On Sept. 5, 1867, the following appeared in an Atlanta newspaper. Sounds much too familiar.
“It is alleged in a Washington special publication that President Andrew Johnson has organized a system of espionage upon the conduct of members of Congress favoring impeachment by means of a corps of secret detectives, who are paid out of the secret service.”
Four weeks later, the newly incorporated Hebrew Benevolent Congregation held its first High Holiday services. Those initial members had to wonder what was transpiring with their Republican president, the successor to the slain Abraham Lincoln.
1867 was a very good year for the women of Atlanta. The washing machine had been invented 10 years earlier, but a giant advertisement in the Atlanta Intelligencer focused on the new, advanced model that “would make every woman’s life much easier.”
The entry of this device into the lives of the Jewish women in Atlanta — there were about 45 at the time — showed them that the Civil War was completely over. They could move on with their lives and await new inventions for the home, which were coming out almost every day.
Dr. Steven Hertzberg, the author of the most definitive history of Atlanta Jewry, “Strangers in the Gate City,” noted how the Atlanta Jewish population grew from 50 to 400 from 1865 to 1867, the immediate years after the Civil War.
The Jews responded to the American economic expert who pointed out “that Atlanta was a boomtown.” The original Jews in Atlanta were merchants, box makers, candy producers and a few other occupations. Hertzberg wrote that “the Jews of Atlanta” finally had a stable minyan in 1862, so from 1862 to 1867 Rosh Hashanah services were conducted in various rental facilities.
Professor Mark Bauman, the outstanding historian of Jews in the South, wrote me that a synagogue does not exist until it is incorporated. That is what happened with the Hebrew Benevolent Society.
For those first five years, it was a prayer group with no other functions, and no incorporation was attempted. Attorney Samuel Weil filed the petition for the legal creation of the synagogue. A copy of the official request appeared in the Atlanta Intelligencer five times from the end of March until the end of April in 1867.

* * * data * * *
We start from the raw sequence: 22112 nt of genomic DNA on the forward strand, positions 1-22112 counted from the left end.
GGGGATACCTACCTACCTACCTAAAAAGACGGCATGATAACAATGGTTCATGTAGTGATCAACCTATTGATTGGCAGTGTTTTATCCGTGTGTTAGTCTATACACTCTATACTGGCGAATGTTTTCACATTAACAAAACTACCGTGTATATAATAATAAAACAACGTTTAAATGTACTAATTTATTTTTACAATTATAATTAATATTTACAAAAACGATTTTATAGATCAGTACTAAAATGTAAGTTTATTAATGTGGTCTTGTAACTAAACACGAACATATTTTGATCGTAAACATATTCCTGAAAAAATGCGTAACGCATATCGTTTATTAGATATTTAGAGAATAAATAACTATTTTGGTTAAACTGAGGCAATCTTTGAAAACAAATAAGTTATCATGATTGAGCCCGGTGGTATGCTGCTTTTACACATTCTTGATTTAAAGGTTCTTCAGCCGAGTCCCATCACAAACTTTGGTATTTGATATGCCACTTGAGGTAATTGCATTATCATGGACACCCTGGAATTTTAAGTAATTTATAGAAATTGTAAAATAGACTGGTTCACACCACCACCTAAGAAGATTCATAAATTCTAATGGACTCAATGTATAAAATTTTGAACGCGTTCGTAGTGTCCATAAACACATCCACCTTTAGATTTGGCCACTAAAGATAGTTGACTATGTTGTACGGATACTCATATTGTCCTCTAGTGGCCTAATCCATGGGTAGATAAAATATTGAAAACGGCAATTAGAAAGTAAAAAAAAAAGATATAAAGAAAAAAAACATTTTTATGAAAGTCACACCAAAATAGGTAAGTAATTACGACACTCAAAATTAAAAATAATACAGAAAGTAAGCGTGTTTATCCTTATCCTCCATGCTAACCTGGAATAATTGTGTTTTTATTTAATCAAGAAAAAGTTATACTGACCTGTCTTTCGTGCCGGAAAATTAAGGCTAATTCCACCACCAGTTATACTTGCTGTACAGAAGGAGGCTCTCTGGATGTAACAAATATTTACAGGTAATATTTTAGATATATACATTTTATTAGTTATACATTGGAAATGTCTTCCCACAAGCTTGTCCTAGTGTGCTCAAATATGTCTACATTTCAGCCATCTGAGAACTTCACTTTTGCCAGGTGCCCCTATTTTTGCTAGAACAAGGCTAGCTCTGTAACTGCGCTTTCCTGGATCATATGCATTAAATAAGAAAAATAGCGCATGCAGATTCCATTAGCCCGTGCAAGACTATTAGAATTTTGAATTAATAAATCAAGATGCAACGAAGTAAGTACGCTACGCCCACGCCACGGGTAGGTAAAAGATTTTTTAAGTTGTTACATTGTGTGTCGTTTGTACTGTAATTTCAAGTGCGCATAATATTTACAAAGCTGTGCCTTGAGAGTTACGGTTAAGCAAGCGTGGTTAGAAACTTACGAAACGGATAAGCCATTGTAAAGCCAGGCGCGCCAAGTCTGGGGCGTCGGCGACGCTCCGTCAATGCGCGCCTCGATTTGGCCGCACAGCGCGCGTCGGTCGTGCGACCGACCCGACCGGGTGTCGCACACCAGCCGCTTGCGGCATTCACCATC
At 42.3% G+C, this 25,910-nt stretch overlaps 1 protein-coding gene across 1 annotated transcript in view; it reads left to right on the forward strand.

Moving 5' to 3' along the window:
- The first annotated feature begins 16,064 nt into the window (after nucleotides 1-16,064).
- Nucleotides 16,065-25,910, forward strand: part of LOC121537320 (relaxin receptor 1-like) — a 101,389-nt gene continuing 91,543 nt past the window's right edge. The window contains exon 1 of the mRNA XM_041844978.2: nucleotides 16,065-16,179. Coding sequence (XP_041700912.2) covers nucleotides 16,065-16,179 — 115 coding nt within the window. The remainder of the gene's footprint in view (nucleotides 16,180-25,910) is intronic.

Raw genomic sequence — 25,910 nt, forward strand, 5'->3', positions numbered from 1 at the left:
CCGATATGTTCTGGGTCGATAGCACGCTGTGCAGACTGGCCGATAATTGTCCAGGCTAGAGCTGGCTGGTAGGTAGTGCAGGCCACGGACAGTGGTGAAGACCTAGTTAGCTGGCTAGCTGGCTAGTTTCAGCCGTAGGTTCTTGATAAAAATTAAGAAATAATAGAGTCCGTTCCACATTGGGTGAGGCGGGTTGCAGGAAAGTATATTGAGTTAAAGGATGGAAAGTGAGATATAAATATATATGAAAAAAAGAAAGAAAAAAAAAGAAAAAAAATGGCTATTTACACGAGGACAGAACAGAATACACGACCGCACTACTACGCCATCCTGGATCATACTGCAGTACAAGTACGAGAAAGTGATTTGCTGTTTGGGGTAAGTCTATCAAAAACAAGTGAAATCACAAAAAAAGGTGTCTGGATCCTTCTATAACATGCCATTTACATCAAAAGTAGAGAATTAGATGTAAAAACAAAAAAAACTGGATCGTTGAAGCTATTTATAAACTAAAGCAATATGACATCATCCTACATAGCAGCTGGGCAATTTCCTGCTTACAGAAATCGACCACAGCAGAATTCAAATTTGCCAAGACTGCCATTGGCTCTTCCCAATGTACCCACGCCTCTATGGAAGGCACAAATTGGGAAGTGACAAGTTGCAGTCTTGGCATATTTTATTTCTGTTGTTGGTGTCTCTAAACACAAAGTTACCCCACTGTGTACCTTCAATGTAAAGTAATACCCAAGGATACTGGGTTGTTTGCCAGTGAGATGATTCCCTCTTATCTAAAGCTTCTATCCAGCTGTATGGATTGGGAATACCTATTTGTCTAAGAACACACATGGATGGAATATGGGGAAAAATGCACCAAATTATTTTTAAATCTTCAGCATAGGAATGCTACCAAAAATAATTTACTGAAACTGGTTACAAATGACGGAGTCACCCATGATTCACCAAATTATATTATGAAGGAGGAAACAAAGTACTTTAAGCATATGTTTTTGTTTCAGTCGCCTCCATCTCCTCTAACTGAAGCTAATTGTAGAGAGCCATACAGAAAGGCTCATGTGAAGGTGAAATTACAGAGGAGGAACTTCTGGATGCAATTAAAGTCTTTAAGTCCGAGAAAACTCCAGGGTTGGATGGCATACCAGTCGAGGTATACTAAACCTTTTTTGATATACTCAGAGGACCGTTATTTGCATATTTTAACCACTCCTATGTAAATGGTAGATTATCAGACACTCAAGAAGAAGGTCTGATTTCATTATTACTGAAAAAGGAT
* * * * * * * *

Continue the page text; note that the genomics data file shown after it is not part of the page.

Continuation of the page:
Torah scrolls were borrowed from congregations in Savannah and Augusta, where the synagogues predated the Civil War.
In regard to Savannah Jewry, a number escaped to Atlanta because of the spread of disease in 1852, and more came during the Civil War.
What else was transpiring in Atlanta in 1867? Most important, Atlanta became the capital of Georgia a few years later in 1870. Second, there were elections in Atlanta, and the mayor was Luther J. Glenn.
The leading Jew in the Gate City was David Mayer. He moved to Atlanta in 1850 and opened a dental practice. He then became a clothing merchant. In 1860 he volunteered and was inducted into the Confederate army. He and Henry Hirsch of Marietta were two of the best-known Jewish soldiers.
One of their comrades in arms was Max Neugas of Sumter, S.C., who was captured at the Battle of Gettysburg and taken to Fort Delaware on Pea Patch Island. He began to sketch scenes in and out of the fort. As a result, he received more food and easily survived. After the war, he moved to New York and became a professional artist. His drawings and paintings are quite valuable today.